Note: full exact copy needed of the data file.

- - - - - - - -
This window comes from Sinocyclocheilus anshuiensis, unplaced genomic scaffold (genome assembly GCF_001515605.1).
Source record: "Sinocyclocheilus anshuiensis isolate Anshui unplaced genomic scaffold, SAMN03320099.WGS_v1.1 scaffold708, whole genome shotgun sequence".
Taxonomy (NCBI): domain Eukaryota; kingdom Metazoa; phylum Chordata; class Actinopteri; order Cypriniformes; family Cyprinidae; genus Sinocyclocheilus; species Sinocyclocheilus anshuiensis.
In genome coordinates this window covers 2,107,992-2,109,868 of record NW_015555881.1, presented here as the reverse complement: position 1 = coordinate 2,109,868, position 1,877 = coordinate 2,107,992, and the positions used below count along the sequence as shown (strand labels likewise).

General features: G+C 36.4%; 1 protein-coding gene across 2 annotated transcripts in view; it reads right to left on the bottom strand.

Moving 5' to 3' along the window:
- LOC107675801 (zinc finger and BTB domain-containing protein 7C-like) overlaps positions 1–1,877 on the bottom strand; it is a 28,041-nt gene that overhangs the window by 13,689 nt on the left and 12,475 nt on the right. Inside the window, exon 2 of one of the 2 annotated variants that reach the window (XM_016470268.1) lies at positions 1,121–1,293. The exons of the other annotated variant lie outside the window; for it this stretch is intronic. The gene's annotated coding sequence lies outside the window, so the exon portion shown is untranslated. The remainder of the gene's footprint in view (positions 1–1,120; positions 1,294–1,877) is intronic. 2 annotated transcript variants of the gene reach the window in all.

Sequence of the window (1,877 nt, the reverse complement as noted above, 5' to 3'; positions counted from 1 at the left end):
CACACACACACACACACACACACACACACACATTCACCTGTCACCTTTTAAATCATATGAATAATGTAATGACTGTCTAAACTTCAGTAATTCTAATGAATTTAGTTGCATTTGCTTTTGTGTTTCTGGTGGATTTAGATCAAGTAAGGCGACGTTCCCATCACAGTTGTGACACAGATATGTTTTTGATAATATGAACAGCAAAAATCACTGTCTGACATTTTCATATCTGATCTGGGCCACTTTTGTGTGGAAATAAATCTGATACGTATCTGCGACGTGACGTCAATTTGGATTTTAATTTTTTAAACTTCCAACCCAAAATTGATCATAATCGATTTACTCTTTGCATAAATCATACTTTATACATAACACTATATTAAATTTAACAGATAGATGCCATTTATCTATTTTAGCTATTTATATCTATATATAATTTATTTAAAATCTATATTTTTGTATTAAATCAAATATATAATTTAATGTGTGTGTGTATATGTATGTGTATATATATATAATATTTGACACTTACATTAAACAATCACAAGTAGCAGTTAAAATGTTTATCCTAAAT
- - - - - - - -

This window comes from Sinocyclocheilus anshuiensis, unplaced genomic scaffold (genome assembly GCF_001515605.1).
Source record: "Sinocyclocheilus anshuiensis isolate Anshui unplaced genomic scaffold, SAMN03320099.WGS_v1.1 scaffold708, whole genome shotgun sequence".
Taxonomy (NCBI): domain Eukaryota; kingdom Metazoa; phylum Chordata; class Actinopteri; order Cypriniformes; family Cyprinidae; genus Sinocyclocheilus; species Sinocyclocheilus anshuiensis.
In genome coordinates this window covers 2,107,992-2,109,868 of record NW_015555881.1, presented here as the reverse complement: position 1 = coordinate 2,109,868, position 1,877 = coordinate 2,107,992, and the positions used below count along the sequence as shown (strand labels likewise).

General features: G+C 36.4%; 1 protein-coding gene across 2 annotated transcripts in view; it reads right to left on the bottom strand.

Moving 5' to 3' along the window:
- LOC107675801 (zinc finger and BTB domain-containing protein 7C-like) overlaps positions 1–1,877 on the bottom strand; it is a 28,041-nt gene that overhangs the window by 13,689 nt on the left and 12,475 nt on the right. Inside the window, exon 2 of one of the 2 annotated variants that reach the window (XM_016470268.1) lies at positions 1,121–1,293. The exons of the other annotated variant lie outside the window; for it this stretch is intronic. The gene's annotated coding sequence lies outside the window, so the exon portion shown is untranslated. The remainder of the gene's footprint in view (positions 1–1,120; positions 1,294–1,877) is intronic. 2 annotated transcript variants of the gene reach the window in all.

Sequence of the window (1,877 nt, the reverse complement as noted above, 5' to 3'; positions counted from 1 at the left end):
CACACACACACACACACACACACACACACACATTCACCTGTCACCTTTTAAATCATATGAATAATGTAATGACTGTCTAAACTTCAGTAATTCTAATGAATTTAGTTGCATTTGCTTTTGTGTTTCTGGTGGATTTAGATCAAGTAAGGCGACGTTCCCATCACAGTTGTGACACAGATATGTTTTTGATAATATGAACAGCAAAAATCACTGTCTGACATTTTCATATCTGATCTGGGCCACTTTTGTGTGGAAATAAATCTGATACGTATCTGCGACGTGACGTCAATTTGGATTTTAATTTTTTAAACTTCCAACCCAAAATTGATCATAATCGATTTACTCTTTGCATAAATCATACTTTATACATAACACTATATTAAATTTAACAGATAGATGCCATTTATCTATTTTAGCTATTTATATCTATATATAATTTATTTAAAATCTATATTTTTGTATTAAATCAAATATATAATTTAATGTGTGTGTGTATATGTATGTGTATATATATATAATATTTGACACTTACATTAAACAATCACAAGTAGCAGTTAAAATGTTTATCCTAAAT